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Alberta and British Columbia Boundary Commission.

Report of the Commission appointed to delimit the boundary between the provinces of Alberta and British Columbia (Volume 1) online

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Deville, LL.D., Surveyor General of Dominion Lands, as long ago as 1885
and has been extensively used since then in the survey of mountainous dis-
tricts. Dr. Deville has given the science much study and has brought it to
a high state of precision.

The work requires a specially constructed camera and mountain transit-
theodolite. It is carried on by climbing to previously selected stations at
the summits of the peaks, or to high points on mountain ridges that command
a view of the area to be mapped. From these a series of views is taken and
their direction established by the use of the transit-theodolite, frequently
entailing a precarious balancing over dizzy depths. Rock cairns are erected
at the selected stations, either in advance or at the time they are occupied,
and are used for identification purposes.

The stations are fixed in position by a triangulation of a greater or less
degree of precision, expanded from a given base and extended over the required
area. This triangulation may be made independently or be carried on at
the same time as the photographing.

The altitudes of the various points are obtained by reading angles of
elevation or depression back and forth from point to point and applying the
necessary corrections for curvature and refraction, a process known technically
as trigonometric levelling.

The chief advantage of the method is its rapidity for work in the field.
It is much more rapid than any other that can be applied to the same class of
country and the standard of accuracy is a high one. It is true that work can
only be carried on in fine weather, when the stations are below the clouds and
the landscape i& sufficiently clear to be photographed, but the same limitation
applies to any other method that can be used. Only a small party, generally a
surveyor and one or two assistants, is required to carry the instruments, take
the views, record the transit readings and build the rock cairns or other signals
that may be erected to mark the stations it is desired to perpetuate. The
instrumental outfit, adapted by Dr. Deville, weighs about 45 Ibs., and is so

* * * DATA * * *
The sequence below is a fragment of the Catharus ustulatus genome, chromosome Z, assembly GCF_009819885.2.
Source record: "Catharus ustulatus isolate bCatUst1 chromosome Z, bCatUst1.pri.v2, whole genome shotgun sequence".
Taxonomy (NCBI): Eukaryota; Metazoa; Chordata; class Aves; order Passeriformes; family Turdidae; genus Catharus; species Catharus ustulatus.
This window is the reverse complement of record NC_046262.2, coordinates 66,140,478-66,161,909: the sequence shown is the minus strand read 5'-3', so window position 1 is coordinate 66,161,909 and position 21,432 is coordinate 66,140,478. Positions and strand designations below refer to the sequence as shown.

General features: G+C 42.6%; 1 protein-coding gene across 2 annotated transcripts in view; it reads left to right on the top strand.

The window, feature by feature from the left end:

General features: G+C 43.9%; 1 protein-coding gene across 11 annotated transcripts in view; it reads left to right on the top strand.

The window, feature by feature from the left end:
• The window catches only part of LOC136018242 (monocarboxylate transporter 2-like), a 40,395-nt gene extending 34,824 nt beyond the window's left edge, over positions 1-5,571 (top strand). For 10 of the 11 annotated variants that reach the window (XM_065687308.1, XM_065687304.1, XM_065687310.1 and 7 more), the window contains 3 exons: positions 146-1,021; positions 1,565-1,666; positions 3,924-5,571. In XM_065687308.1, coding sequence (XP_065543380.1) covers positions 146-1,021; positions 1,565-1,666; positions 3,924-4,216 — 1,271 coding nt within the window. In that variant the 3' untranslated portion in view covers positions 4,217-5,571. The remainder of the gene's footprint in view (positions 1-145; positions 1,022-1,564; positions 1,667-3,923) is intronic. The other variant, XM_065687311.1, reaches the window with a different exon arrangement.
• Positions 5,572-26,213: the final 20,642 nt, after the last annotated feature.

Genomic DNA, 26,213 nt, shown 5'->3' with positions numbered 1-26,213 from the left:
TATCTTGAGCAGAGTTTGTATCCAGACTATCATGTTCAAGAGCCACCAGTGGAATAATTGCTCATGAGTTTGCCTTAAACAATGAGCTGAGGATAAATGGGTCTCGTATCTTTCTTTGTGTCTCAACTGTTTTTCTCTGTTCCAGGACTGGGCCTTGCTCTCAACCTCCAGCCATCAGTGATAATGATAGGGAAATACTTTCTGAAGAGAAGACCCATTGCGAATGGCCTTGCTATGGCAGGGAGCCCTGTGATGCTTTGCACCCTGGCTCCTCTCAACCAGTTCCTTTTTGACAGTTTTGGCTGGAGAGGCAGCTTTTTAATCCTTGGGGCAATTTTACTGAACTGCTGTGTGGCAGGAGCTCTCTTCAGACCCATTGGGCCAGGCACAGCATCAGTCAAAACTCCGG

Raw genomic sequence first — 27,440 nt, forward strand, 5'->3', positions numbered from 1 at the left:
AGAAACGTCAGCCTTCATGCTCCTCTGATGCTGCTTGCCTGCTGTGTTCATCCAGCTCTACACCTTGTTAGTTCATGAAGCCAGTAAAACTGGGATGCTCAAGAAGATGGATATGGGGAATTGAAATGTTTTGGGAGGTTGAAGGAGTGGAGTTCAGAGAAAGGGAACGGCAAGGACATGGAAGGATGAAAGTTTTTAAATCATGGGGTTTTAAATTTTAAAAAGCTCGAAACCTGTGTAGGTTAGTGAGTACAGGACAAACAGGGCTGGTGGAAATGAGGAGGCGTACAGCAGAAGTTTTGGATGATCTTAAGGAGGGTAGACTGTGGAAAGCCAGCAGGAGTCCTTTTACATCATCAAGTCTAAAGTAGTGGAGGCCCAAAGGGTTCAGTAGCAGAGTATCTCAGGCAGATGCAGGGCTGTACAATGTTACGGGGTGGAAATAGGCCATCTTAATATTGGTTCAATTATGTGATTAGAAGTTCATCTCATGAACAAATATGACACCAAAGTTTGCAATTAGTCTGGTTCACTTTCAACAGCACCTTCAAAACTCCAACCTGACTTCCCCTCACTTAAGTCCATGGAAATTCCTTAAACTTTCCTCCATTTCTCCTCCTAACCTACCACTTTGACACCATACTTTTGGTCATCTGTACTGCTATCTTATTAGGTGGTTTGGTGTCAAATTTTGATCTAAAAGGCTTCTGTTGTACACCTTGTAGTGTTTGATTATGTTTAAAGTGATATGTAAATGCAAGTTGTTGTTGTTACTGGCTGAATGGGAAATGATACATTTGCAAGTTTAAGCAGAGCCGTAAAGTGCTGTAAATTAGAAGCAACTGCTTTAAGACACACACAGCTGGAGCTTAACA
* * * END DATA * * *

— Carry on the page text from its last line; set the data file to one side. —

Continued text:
disposed as to be easily carried, even when the climbing is dangerous.

The camera is of fixed focus and has a wide-angle lens covering about
52 degrees of arc for one view. It is adapted in two positions to a light, strong
tripod with sliding legs, to which are attached levelling screws to bring the
plate exposed in the camera to a vertical position, an absolute necessity to
obtain suitable views. The same tripod fits the transit-theodolite.



16 Instructions and Methods of Survey

The size of the plate used is 63" by 4f " and the lens gives very nearly
a true perspective. Later, in the office, the plates are developed and bromide
enlargements, 9? by 13 inches, are made for mapping purposes. Practically
speaking they are perspectives of the views and, by means of geometric and
perspective constructions, the position and altitude of points seen in them
can be obtained and the contour outlines of the various topographical features
drawn on the plan. It is an interesting process: landscapes seen from the
dominating height of a peak show a chaos of mountains, snowfields, icefalls,
forested valleys, streams and lakes here, there, everywhere. Often from an
exceptional height the irregularity and immensity of the overlook, flecked
with snow and partly swathed in clouds, resembles a vast, boundless ocean
in a state of turmoil. In the mapping room, this chaotic condition soon
resolves itself into orderly array: fragmentary mountain ranges, valleys and
streams fit together, isolated peaks assume their proper locations, and what
was previously a collection of views, chiefly ups and downs, has become an
instructive and accurate map showing the various topographical features
as a co-ordinate whole, their extent, trend, and altitude, in addition to general
geographical information, conveying many meanings of geological interest
to those who have the understanding.

There are certain factors necessary to the conduct of a survey such as
this, for instance: the triangulation on which the photographic work depends
must start from a measured base and be expanded in sufficiently symmetrical
proportions; the altitude above sea-level of one or both ends of the base must
be known; and there must be independent checks on the expansion of the
triangulation at sufficiently close intervals to keep the work within bounds
of the limit of accuracy.

In the survey under discussion, the series of traverse lines accurately
surveyed by Mr. Cautley's division across each pass furnishes a base from which
to start and on which to check. These bases are connected with the Dominion